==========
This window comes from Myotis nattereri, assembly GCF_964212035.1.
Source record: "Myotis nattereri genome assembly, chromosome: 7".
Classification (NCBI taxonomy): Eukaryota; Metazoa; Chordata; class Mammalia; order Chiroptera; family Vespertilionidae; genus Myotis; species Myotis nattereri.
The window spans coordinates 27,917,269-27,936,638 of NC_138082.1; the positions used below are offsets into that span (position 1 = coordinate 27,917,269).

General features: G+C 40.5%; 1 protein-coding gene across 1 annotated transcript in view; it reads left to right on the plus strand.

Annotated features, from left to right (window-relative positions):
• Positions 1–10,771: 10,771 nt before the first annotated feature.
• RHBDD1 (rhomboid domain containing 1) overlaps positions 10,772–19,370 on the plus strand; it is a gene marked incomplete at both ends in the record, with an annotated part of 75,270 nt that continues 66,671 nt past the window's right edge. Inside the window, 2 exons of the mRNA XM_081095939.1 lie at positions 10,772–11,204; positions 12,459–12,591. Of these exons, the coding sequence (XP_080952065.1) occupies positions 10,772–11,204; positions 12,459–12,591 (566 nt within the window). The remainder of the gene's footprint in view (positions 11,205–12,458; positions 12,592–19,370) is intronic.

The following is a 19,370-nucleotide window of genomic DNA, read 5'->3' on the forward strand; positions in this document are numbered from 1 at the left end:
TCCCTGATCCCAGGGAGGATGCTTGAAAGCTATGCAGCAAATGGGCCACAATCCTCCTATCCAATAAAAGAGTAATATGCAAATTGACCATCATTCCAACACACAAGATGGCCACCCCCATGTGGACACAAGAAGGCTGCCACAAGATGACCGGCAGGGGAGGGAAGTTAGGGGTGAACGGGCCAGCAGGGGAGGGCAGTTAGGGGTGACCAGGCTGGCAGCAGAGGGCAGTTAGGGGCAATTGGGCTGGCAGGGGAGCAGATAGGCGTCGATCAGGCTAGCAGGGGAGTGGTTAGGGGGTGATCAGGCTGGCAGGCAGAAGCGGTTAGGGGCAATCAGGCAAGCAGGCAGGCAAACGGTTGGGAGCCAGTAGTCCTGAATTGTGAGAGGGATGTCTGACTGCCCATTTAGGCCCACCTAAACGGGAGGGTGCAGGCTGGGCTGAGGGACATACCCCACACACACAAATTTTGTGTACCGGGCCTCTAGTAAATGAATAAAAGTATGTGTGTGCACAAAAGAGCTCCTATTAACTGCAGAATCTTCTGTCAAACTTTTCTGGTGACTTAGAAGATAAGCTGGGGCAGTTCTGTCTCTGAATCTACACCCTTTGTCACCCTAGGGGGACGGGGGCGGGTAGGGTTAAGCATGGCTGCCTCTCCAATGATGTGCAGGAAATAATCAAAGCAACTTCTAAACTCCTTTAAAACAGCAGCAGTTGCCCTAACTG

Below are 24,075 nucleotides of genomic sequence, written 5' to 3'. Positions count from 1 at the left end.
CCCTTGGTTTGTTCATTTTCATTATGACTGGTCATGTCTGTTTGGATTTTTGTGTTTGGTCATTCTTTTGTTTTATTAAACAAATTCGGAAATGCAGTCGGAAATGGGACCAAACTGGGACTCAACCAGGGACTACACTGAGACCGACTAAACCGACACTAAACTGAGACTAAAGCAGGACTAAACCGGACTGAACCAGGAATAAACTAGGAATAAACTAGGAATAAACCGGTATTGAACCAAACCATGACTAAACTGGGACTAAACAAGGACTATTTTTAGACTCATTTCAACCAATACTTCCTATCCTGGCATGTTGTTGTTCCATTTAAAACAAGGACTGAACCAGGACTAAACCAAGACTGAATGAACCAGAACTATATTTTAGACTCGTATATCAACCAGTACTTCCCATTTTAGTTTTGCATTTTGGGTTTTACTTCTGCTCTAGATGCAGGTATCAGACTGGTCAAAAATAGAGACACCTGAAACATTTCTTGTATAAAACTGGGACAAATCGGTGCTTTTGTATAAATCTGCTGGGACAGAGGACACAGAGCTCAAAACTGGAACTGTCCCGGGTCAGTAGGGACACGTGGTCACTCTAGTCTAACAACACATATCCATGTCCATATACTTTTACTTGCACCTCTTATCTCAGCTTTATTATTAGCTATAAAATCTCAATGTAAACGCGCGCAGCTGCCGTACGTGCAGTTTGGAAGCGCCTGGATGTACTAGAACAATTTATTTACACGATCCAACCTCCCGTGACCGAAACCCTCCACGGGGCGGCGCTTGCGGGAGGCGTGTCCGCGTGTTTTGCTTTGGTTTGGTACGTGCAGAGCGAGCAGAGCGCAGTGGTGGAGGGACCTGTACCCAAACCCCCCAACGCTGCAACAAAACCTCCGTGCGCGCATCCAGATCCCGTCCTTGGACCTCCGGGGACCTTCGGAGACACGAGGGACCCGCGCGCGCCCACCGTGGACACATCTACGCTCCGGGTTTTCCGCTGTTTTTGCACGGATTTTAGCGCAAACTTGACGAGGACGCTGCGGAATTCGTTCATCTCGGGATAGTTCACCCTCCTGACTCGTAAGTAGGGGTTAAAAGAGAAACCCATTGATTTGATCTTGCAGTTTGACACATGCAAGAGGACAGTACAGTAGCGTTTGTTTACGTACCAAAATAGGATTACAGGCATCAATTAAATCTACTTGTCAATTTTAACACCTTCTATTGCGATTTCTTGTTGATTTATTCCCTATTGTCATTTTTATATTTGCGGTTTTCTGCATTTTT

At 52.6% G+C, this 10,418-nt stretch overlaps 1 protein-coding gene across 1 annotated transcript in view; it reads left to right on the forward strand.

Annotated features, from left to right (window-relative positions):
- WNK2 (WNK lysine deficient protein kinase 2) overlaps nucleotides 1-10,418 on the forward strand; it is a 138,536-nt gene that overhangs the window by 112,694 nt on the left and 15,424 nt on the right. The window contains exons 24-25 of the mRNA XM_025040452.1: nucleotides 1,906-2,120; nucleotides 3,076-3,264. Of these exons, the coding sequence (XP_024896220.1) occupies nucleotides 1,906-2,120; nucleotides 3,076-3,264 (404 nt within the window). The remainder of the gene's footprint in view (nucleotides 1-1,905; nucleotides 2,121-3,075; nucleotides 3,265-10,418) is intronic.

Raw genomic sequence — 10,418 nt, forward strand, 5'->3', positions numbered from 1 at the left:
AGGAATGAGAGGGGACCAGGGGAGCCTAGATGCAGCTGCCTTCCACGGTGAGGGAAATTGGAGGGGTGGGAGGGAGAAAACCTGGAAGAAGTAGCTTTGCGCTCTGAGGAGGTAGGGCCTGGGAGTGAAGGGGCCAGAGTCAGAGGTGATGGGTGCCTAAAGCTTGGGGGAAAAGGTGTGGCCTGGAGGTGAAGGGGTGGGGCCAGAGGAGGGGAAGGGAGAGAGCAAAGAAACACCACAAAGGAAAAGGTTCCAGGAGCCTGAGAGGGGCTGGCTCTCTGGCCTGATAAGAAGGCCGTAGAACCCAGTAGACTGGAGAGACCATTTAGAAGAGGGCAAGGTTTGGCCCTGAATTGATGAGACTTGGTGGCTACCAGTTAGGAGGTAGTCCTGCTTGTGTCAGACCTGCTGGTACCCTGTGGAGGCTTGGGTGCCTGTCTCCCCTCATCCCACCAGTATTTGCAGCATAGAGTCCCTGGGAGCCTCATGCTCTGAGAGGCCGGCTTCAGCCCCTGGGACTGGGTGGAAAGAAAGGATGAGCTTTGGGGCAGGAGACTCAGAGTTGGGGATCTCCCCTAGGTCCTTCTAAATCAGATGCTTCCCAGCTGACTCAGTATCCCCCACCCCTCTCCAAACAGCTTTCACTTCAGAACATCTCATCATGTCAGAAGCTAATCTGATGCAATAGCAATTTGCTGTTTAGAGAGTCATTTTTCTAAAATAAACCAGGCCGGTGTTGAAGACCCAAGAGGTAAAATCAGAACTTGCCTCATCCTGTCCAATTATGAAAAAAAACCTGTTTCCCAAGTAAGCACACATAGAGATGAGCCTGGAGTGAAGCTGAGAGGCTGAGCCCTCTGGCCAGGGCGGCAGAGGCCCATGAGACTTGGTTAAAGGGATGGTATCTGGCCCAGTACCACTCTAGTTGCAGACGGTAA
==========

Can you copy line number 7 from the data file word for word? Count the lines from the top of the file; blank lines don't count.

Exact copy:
• Positions 1–10,771: 10,771 nt before the first annotated feature.